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Using Eurostat data I've found that regions of Europe with more women than men (i.e. female biased sex ratio) have higher GDP and lower unemployment than areas with male biased sex ratios. any idea why this might be? Cheers

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    $\begingroup$ Could you share a link to your datatable? In case this is not possible: could you control for population density, e.g., look only at areas with less than 10 people/km^2? $\endgroup$ – Giskard Feb 6 '20 at 18:35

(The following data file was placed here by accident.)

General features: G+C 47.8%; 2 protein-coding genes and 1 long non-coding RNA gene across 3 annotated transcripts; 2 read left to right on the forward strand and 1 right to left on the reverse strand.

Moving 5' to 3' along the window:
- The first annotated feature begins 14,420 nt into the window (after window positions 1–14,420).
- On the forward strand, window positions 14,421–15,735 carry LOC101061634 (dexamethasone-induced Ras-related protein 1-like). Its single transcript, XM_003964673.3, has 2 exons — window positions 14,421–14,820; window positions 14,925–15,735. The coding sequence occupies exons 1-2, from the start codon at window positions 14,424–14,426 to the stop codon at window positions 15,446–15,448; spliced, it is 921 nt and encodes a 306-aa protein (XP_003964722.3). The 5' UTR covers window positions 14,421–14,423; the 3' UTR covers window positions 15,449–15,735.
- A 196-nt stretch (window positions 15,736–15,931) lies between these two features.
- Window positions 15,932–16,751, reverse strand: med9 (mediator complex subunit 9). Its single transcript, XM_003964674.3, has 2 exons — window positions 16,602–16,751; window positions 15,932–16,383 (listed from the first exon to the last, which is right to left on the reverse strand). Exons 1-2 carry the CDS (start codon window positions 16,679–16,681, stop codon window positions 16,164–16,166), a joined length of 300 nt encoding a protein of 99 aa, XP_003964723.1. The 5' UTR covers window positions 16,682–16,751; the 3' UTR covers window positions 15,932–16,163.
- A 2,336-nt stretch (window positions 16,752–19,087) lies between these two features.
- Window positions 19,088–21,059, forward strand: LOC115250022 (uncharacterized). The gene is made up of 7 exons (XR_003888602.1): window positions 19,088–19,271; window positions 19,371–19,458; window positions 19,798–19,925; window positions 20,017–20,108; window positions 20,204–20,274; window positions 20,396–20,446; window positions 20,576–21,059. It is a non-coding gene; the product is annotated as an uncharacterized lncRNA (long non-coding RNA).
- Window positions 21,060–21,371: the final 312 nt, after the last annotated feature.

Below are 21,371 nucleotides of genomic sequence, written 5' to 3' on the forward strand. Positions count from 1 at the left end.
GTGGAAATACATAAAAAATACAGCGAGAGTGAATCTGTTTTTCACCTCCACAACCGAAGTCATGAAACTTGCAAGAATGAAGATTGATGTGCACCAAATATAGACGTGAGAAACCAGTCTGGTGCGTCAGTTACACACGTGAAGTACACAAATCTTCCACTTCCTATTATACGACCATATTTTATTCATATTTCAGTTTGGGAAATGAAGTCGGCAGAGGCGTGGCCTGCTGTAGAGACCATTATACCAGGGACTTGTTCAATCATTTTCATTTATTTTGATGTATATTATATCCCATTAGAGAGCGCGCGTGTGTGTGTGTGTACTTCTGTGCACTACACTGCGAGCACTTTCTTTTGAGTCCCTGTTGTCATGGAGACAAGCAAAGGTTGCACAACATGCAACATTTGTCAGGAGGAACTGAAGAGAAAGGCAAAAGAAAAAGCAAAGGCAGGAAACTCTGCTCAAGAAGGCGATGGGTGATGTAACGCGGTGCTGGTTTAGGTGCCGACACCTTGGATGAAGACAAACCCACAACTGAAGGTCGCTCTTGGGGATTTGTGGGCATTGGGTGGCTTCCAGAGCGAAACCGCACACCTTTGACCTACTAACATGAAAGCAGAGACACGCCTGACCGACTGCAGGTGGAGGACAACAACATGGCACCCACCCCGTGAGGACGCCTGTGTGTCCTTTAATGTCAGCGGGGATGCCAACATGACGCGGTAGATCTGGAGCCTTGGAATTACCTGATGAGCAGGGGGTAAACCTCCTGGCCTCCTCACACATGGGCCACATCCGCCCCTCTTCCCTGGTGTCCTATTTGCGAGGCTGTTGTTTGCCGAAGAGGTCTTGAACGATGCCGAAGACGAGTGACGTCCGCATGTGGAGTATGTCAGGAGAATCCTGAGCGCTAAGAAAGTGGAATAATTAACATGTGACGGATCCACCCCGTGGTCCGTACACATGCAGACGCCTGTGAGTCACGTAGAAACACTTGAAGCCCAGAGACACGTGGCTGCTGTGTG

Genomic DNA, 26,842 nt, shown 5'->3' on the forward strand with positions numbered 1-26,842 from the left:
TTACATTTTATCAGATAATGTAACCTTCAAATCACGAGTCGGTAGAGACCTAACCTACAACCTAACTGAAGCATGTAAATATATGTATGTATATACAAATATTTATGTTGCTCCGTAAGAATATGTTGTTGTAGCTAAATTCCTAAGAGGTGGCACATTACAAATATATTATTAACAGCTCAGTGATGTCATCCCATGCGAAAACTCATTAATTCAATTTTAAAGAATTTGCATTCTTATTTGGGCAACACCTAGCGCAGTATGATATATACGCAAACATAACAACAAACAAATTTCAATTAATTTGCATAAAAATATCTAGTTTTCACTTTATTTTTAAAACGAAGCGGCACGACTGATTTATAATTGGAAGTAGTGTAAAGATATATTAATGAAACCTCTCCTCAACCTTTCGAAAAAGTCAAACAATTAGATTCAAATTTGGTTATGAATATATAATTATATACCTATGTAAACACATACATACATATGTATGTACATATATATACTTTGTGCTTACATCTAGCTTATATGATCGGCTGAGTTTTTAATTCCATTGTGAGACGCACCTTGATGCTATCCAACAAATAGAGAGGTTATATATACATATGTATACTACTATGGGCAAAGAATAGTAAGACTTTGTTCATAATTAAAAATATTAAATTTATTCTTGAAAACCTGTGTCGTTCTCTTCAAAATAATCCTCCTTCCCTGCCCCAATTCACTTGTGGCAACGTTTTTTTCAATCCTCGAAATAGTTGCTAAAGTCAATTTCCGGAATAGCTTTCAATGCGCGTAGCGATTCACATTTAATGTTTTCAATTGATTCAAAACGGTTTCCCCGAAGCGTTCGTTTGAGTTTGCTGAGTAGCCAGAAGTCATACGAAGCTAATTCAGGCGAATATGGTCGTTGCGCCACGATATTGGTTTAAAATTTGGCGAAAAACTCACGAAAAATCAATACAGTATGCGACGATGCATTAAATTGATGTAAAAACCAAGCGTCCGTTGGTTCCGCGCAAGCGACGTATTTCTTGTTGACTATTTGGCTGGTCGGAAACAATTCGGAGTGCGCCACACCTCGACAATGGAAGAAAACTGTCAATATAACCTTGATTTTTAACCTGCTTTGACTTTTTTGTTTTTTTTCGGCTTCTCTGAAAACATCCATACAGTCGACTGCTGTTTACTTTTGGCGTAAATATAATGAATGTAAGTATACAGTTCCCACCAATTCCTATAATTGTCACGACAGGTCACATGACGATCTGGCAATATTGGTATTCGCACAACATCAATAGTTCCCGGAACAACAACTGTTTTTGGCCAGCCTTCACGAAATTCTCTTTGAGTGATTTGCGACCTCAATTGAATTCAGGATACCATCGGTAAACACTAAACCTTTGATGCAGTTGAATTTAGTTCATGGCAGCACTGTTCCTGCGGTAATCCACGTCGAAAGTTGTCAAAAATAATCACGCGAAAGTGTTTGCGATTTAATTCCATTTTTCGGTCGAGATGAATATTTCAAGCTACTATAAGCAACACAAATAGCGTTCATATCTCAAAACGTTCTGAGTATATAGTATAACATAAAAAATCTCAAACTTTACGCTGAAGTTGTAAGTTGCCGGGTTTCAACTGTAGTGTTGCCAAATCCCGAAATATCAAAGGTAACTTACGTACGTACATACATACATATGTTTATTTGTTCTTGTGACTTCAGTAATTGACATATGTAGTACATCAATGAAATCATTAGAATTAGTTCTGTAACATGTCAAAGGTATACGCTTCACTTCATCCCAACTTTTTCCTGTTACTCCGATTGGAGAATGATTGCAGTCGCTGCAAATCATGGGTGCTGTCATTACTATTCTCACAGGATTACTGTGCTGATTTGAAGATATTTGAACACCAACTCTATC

• $\begingroup$ And when you say "regions", what granularity are you talking about? $\endgroup$ – Fizz Feb 7 '20 at 7:31
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I believe this is generally true in the US, and I'll offer at a few reasons that are sometimes suggested here.

  1. Women are more likely to go to college than men, and colleges tend to be located in higher productivity areas.
  2. Women are more likely to live and work in cities (a majority in 81 of the 100 largest cities but a majority in only 58 percent of small metropolitan areas ), and wages are higher in cities.
  3. Depending on the sample period, for much of the time since 2007 female unemployment rates have been lower than the male rate, so you might expect places with more women to have have lower unemployment rates.
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